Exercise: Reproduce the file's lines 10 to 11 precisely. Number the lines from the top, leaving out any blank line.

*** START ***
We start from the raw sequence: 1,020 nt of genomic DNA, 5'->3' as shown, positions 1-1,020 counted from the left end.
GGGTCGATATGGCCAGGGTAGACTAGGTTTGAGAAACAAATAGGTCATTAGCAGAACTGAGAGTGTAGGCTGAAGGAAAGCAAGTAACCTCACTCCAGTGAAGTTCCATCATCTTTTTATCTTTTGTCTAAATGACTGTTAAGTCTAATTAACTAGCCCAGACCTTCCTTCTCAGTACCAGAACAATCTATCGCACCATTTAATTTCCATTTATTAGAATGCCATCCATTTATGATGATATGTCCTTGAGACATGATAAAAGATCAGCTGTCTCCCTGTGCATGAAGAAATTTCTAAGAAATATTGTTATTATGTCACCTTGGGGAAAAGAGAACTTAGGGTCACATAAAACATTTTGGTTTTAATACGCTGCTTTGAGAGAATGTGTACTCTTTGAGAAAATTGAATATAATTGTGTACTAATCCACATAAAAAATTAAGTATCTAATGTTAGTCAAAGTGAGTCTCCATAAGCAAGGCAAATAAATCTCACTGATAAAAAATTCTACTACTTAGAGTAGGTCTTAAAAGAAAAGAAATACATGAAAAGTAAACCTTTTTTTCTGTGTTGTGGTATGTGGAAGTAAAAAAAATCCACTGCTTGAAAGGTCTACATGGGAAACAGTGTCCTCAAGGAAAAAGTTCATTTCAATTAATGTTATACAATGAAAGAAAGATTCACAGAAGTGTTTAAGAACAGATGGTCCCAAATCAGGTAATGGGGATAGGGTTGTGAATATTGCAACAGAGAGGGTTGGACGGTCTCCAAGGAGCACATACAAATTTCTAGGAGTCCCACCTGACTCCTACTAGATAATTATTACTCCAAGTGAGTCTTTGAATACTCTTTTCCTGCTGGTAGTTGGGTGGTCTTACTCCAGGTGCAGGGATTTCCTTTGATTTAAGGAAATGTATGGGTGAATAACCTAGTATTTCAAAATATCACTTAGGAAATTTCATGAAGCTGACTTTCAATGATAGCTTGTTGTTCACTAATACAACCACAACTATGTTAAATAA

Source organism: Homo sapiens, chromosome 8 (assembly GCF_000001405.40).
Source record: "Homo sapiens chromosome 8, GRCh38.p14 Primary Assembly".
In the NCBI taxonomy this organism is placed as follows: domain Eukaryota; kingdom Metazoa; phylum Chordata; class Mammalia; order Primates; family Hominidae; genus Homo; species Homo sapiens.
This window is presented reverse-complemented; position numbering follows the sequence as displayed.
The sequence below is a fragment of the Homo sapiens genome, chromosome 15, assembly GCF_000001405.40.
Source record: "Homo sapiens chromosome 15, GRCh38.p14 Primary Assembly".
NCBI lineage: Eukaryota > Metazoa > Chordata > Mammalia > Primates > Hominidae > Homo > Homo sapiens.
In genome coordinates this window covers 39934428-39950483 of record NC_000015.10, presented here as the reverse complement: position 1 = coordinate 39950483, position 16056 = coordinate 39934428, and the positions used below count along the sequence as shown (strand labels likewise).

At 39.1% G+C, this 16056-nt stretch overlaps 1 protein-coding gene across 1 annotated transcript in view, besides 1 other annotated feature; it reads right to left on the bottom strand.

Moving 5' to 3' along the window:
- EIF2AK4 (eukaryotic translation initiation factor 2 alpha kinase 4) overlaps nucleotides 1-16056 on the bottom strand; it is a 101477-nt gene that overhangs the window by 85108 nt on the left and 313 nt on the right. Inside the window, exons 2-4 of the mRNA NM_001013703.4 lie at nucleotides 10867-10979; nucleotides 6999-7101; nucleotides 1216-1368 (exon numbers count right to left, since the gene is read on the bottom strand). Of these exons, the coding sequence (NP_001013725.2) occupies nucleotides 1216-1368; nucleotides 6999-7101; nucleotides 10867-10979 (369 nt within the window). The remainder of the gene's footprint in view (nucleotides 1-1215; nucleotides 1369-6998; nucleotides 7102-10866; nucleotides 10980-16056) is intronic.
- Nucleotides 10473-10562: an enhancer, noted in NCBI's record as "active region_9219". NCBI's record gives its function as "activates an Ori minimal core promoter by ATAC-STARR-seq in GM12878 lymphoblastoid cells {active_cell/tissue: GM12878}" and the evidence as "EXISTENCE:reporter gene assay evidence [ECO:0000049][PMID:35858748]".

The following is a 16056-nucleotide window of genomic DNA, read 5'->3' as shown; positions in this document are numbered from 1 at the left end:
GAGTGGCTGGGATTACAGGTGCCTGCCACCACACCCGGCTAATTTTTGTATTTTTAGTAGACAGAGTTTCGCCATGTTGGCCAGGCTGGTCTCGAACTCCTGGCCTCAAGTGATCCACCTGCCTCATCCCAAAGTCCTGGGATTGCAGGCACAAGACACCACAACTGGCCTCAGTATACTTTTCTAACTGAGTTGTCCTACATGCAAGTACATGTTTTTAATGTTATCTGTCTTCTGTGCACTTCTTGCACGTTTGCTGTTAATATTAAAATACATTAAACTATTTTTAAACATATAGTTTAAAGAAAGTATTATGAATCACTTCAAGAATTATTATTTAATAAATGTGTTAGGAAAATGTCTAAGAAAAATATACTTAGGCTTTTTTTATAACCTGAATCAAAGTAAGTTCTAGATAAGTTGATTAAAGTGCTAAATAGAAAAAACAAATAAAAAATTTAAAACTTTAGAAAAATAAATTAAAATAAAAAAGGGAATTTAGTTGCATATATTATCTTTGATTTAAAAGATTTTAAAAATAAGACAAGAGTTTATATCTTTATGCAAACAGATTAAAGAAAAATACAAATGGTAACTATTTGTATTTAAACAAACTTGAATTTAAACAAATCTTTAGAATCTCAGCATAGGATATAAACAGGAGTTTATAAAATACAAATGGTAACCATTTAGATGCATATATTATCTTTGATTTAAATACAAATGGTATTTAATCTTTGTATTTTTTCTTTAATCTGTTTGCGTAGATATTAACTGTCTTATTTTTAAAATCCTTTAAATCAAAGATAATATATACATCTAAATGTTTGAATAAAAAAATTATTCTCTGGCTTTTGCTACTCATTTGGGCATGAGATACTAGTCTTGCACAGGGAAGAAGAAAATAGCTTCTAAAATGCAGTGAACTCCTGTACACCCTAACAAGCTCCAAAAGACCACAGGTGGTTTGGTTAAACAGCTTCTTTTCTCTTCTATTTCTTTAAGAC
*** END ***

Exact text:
In genome coordinates this window covers 39934428-39950483 of record NC_000015.10, presented here as the reverse complement: position 1 = coordinate 39950483, position 16056 = coordinate 39934428, and the positions used below count along the sequence as shown (strand labels likewise).

At 39.1% G+C, this 16056-nt stretch overlaps 1 protein-coding gene across 1 annotated transcript in view, besides 1 other annotated feature; it reads right to left on the bottom strand.